Tomorrow night’s debate on WABC-TV between NYC Mayor Michael Bloomberg and Democrat Bill Thompson represents the challenger’s best and probably last opportunity to close the gap in the race for mayor. I’m not sure Thompson’s chances are as dire as a Hail Mary pass but they are certainly no better than trying a 50 yard field goal into a strong wind.
The latest Marist Poll numbers put Bloomberg ahead of Thompson by 16% among likely voters. The gap has widened since last month when Marist had the contest at 9% in Bloomberg’s favor. Although undecided voters typically gravitate to the challenger in these kinds of matchups, that doesn’t appear to be happening this time around.
Several reasons. First, the Bloomberg campaign has been on the attack. Although Bloomberg’s approval rating is nearly 60%, the mayor is garnering only in the neighborhood of the low fifties in the tossup. The focus of the Bloomberg campaign is to make sure undecided voters don’t find the challenger in the closing days of the campaign. So far so good for the mayor. Not only has his lead widened but Thompson’s negatives have grown from 22% to 33% in a month.
The money factor also plays Bloomberg’s way. No shock here, but this mayoral campaign is different from previous ones. There are fewer journalists providing less free media … something an underfinanced Thompson campaign needs. The premium has been on paid media and that favors Bloomberg and contributes to the problems Thompson has faced in getting any traction.
Third, the Thompson campaign has repeatedly relied on a single sheet in its playbook — namely, Bloomberg’s reversal on term limits. New Yorkers aren’t happy with this change in the rules, but it alone is not a winning issue for Thompson. Campaigns are about telling voters something they don’t already know. Rick Lazio fell victim to a similar failed strategy in 2000 when he harped on Hillary Clinton’s carpetbagger status. Thompson needs to get beyond this issue if he has any hopes of scoring an upset.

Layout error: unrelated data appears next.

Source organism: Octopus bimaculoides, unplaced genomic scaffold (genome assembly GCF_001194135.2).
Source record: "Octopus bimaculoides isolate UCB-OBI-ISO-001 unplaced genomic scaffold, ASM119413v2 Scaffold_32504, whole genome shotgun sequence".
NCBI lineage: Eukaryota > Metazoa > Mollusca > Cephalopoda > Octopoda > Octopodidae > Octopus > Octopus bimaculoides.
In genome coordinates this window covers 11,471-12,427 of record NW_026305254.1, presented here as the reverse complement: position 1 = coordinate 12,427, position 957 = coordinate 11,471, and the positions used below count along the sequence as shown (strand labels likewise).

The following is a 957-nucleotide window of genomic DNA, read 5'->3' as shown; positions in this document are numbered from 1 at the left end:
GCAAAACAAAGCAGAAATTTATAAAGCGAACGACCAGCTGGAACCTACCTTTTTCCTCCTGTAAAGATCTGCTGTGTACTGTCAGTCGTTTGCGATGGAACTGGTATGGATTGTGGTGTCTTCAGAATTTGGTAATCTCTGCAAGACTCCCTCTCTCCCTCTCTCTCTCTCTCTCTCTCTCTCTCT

That brings us back to the candidates’ final debate. Mayor Bloomberg no doubt will continue his strategy of disengagement. He certainly is not the most gifted debater to stand behind a podium and he has no need to mix it up with Thompson. Instead, Bloomberg is likely to counterpunch when attacked and point to the future every chance he gets. Isn’t that what campaigns are about?
On Thompson’s side of the equation, he was surprisingly feisty during the NY1 debate but now needs to establish his rationale for running. What will he do as mayor? This is not Obama vs. McCain. The currents of change are not strong enough to carry Thompson into office.
There are several other elements that are unique to NYC campaign ’09. Baseball has been in the air and has distracted voters from what has generally been a ho-hum contest. 79% of the city’s electorate, including 62% of Thompson backers, think Mayor Bloomberg is a shoo-in.
Issues concerning New Yorkers right now are more national and international in scope … the economy, the war, health care etc. There hasn’t been a local issue to mobilize voters save the already discussed extension of term limits.
And, there is for campaign 2009 a letdown from this time last year when candidate Obama was moving New Yorkers to follow that campaign in unprecedented ways. Turnout is likely to be low, and that may also play Bloomberg’s way with his GOTV effort ready to launch.
Finally, this is a somewhat charisma-challenged contest. New York City voters historically have rotated mayors between the bigger than life grandstand type to the image of a competent manager mayor. From Broadway Bound John Lindsay to Comptroller Abe Beame to “How Am I Doing” Ed Koch to David Dinkins to Rudy Giuliani to Michael Bloomberg. If history is any guide, the mayor to follow Bloomberg should be a slam dunk candidate.
Thompson has failed to demonstrate that capacity so far and must now do so. We’ll be taking a final pre-election sample of New Yorkers following the debate to see if they are thinking any differently.